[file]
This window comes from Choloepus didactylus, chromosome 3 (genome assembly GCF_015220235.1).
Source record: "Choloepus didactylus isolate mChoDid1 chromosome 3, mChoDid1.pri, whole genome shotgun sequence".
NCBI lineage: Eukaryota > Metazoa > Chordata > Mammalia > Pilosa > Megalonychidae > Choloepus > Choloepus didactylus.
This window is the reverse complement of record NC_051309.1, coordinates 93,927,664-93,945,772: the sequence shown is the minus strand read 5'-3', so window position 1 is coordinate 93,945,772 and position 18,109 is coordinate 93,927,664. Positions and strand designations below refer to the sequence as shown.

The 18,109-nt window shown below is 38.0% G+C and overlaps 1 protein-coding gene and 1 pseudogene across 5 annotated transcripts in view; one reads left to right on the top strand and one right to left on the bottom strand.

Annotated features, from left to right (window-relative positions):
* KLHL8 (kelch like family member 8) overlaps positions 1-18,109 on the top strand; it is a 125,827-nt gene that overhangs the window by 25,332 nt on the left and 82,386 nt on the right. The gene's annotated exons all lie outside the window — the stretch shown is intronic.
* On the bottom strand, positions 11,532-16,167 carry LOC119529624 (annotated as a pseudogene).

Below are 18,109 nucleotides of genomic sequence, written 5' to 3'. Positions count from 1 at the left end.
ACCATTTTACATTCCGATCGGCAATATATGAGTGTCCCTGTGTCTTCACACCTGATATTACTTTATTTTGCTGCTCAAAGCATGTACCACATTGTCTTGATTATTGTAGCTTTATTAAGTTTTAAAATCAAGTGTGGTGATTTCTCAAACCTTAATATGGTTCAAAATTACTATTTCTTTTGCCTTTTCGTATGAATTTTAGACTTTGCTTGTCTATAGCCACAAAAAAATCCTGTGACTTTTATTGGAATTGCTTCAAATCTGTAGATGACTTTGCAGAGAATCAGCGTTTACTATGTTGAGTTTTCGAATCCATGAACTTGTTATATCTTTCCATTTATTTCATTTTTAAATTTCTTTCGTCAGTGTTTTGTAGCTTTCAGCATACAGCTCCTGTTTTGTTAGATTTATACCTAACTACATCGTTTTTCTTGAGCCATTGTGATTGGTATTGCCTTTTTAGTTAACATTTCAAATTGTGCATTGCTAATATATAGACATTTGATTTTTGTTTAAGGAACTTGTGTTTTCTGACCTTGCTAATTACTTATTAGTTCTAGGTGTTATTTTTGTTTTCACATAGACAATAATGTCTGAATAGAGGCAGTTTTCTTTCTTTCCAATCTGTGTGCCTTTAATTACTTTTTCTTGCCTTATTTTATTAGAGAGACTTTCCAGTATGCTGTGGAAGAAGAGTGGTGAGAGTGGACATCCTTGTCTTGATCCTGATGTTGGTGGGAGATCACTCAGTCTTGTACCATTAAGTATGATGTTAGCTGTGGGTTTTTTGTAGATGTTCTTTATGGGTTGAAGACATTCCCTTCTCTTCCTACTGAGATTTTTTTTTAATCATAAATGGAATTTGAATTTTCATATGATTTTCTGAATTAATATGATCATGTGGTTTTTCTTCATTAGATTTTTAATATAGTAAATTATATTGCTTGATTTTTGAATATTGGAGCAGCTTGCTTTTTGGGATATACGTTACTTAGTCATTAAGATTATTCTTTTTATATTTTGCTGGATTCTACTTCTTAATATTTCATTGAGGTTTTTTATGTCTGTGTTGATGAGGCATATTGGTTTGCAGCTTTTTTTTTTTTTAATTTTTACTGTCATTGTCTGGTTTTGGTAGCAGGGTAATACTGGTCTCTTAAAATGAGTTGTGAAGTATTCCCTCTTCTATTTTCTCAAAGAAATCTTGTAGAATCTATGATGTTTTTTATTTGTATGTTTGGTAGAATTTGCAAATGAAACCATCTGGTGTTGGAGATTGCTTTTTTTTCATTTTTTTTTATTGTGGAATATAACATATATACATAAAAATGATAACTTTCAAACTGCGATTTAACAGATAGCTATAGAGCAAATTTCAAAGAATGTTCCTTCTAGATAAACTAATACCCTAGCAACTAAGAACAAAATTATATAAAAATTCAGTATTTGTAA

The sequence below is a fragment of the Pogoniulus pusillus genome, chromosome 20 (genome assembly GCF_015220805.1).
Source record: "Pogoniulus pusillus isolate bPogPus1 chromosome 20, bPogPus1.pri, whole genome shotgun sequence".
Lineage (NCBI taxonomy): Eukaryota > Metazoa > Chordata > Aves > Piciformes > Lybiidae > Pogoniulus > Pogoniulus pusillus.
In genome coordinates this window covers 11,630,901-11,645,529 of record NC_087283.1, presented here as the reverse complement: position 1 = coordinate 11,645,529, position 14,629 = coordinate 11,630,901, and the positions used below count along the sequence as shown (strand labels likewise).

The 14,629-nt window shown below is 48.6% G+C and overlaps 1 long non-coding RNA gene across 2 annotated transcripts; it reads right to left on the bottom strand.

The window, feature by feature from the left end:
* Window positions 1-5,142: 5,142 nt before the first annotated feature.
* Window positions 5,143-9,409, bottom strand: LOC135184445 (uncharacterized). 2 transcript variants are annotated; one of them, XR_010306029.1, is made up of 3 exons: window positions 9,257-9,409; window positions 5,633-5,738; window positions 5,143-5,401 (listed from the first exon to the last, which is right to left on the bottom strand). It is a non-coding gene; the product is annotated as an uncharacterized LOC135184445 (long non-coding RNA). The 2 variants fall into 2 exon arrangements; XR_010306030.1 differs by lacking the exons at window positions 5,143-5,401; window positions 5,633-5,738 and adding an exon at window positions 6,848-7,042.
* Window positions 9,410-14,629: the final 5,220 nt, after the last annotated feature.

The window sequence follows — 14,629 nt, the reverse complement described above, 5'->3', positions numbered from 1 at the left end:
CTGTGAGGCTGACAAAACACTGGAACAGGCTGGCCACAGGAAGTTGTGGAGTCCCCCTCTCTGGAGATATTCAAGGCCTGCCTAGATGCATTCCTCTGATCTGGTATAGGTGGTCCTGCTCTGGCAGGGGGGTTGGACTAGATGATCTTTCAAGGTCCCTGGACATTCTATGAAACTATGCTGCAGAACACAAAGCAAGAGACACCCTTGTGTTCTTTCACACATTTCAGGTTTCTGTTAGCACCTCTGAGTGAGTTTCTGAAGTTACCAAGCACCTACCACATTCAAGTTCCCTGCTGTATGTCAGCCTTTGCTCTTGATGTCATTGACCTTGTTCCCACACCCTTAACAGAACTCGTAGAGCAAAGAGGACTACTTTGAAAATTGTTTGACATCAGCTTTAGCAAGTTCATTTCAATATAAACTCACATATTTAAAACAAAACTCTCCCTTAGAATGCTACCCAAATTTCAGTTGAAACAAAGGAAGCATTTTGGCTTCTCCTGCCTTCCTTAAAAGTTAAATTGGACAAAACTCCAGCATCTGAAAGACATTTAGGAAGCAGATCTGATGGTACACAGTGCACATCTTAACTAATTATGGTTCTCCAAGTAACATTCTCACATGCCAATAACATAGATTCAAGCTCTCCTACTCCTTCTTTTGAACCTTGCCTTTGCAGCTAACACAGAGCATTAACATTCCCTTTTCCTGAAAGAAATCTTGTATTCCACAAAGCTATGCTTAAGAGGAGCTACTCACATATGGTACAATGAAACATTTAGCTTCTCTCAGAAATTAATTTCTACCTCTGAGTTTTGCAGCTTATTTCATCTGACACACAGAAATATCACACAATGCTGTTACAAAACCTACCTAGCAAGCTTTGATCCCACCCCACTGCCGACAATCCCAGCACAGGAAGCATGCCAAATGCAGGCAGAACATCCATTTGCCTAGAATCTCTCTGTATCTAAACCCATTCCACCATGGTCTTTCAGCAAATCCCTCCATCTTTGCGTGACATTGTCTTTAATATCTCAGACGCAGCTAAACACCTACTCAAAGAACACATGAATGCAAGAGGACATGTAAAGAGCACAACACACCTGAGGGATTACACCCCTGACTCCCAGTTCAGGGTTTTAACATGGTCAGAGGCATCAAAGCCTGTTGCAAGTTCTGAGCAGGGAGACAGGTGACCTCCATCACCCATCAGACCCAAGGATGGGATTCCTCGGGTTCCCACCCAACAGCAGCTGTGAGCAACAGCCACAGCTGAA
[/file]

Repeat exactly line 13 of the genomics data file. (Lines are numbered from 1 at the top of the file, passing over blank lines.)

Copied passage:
Lineage (NCBI taxonomy): Eukaryota > Metazoa > Chordata > Aves > Piciformes > Lybiidae > Pogoniulus > Pogoniulus pusillus.